San Francisco National Guard Armory and Arsenal stands at the intersection of 14th and Mission Street. San Francisco, CA. March 23, 2008. (Photo courtesy of Mike Hofmann.)

when announced it would stop filming in the Armory, with many of its directors moving to other areas, such as Southern California or Las Vegas. The future of the Armory itself is uncertain. It was sold in January 2018 to AJ Capital Partners, a Chicago-based investment company, which has long developed resorts and high-end social clubs, including the SoHo House in Chicago and boutique hotels in Miami, New Orleans, Napa and elsewhere. It sold for a reported $65 million — over four times what paid about a decade earlier. But, according to Supervisor Hillary Ronen, who has met with the group, the new owner of the historic Armory in the Mission District plans to lease the building to manufacturing companies, with the exception of the top two floors, which the investment group hopes to convert to office space. In the meantime, it still remains empty possibly for the right buyer

at a substantial profit. But guided historical tours of the Armory are still available. The San Francisco Chronicle once referred to the Armory as “long discussed, long fought over.” Those words were written not during the controversial Kink. com presence, but in 1914, when construction on the Armory was finished after years of planning and building. They could not have known those words would continue to ring true over 100 years later, just as we don’t know what the next 100 years will bring for San Francisco, or for its historic Armory.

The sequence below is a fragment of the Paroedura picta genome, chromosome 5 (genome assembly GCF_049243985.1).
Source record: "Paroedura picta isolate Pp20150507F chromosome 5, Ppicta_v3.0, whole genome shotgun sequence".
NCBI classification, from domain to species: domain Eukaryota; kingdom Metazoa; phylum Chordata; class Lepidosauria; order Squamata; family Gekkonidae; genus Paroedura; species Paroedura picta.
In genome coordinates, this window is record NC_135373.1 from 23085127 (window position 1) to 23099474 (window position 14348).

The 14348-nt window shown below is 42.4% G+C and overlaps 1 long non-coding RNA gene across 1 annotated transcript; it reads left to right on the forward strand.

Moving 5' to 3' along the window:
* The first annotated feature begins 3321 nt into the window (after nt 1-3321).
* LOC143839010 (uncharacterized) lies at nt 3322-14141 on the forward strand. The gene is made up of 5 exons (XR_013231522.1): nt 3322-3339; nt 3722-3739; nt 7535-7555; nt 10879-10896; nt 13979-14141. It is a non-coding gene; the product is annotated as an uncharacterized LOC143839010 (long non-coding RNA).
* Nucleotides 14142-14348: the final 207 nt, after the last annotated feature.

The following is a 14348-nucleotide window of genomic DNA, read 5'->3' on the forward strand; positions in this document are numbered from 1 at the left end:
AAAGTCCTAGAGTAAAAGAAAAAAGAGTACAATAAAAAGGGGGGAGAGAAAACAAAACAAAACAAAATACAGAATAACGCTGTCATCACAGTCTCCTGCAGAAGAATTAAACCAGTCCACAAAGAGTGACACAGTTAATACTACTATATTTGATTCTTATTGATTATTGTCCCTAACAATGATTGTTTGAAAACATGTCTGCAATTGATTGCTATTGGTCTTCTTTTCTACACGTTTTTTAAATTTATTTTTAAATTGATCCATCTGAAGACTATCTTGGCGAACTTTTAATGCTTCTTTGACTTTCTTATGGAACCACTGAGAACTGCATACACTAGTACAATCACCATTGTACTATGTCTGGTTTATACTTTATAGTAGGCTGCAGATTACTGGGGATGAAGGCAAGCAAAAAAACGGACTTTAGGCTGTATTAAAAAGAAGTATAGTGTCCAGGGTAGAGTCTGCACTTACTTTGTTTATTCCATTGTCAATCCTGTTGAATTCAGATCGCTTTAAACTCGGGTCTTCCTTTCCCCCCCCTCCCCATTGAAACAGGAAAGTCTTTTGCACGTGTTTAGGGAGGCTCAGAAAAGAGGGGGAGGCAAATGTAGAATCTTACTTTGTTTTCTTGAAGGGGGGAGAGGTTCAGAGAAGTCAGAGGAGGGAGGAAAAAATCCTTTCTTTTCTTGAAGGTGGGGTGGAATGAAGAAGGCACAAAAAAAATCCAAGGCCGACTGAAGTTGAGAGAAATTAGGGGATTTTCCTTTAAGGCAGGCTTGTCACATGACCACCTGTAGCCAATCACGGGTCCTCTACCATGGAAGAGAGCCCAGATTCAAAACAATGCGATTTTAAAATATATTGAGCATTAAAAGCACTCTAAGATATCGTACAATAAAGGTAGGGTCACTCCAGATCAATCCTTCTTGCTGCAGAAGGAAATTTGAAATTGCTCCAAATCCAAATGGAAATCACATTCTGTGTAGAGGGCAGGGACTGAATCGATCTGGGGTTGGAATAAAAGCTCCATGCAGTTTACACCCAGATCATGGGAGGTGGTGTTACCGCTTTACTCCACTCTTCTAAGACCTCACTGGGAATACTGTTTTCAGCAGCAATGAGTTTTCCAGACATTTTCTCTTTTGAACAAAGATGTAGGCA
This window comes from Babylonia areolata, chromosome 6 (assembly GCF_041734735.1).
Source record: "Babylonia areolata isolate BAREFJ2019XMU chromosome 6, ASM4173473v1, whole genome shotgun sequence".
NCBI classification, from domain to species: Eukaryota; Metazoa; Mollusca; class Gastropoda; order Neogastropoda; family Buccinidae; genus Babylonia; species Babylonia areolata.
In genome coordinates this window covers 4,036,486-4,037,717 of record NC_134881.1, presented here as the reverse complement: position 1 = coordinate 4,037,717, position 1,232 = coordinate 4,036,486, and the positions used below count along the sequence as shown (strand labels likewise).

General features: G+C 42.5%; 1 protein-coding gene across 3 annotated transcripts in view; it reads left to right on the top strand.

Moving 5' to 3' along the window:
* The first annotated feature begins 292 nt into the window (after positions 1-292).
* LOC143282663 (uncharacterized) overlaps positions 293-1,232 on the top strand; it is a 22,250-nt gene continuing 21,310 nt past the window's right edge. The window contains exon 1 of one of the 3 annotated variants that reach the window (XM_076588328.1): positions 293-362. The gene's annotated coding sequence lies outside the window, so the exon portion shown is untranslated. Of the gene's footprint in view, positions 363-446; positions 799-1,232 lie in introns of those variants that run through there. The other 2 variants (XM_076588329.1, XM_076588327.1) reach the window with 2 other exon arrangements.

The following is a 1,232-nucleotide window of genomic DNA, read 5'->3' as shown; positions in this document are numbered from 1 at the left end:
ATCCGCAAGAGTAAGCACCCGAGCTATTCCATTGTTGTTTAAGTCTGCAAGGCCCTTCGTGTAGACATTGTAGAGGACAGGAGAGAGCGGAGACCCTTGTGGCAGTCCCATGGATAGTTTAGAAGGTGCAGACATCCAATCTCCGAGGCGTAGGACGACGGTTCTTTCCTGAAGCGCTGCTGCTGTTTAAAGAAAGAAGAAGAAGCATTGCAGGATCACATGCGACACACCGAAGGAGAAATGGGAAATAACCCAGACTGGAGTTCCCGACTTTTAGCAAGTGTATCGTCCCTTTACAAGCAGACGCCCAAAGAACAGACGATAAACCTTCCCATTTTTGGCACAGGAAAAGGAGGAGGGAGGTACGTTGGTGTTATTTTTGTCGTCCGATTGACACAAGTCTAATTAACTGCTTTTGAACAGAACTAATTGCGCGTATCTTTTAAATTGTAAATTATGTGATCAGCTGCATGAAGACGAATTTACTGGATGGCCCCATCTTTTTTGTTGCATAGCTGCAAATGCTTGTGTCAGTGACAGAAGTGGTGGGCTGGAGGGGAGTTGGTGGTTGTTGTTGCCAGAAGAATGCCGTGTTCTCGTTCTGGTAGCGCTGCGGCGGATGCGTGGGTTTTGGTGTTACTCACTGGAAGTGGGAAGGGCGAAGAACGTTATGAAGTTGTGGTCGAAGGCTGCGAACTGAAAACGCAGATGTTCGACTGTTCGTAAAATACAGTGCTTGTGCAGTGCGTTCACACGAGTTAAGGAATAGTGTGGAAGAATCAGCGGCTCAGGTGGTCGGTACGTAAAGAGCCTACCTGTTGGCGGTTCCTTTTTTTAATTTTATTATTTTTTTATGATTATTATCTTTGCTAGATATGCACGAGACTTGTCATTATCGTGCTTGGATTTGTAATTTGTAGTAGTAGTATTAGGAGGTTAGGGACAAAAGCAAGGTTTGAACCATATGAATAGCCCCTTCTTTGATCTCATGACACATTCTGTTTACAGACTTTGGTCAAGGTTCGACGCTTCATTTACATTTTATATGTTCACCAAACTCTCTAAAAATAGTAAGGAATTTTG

“You don't have to build a fake dungeon; this building is already a dungeon." -Porn Director, James Mogul


Vol. 170, Issue 2 | Aug. 27 - Sep. 9, 2020

Into The World of Dr. Seuss:


At the very top of Mount Soledad in San Diego, overlooking the Pacific Ocean, lived the famous writer of children’s books, Theodor Seuss Geisel, better known as Dr. Seuss. In spring 1984, Jonathan Freedman, who currently volunteers as a writing mentor with the City College English department, was a relatively unknown young journalist, and a runner-up for the Pulitzer Prize for his editorials in The San Diego Tribune. His editor, Neil Morgan, was friends with “Dr. Seuss” and asked Freedman to write a piece about the famous author, who was turning 80 and dying of throat cancer. Freedman, editorials usually dealt with serious issues surrounding immigration that included the viewpoints of immigrants, border patrol agents, and U.S. business owners. This was a much different subject for him, Freedman said. When asked to do this story, Freedman was reminded of how much he hated reading as a child, but he really loved Dr. Seuss’ books. So, before heading up Mt. Soledad, Freedman stopped by a La Jolla bookstore and bought every Dr. Seuss book he could find. He was both nervous and excited to meet the man who wrote these books.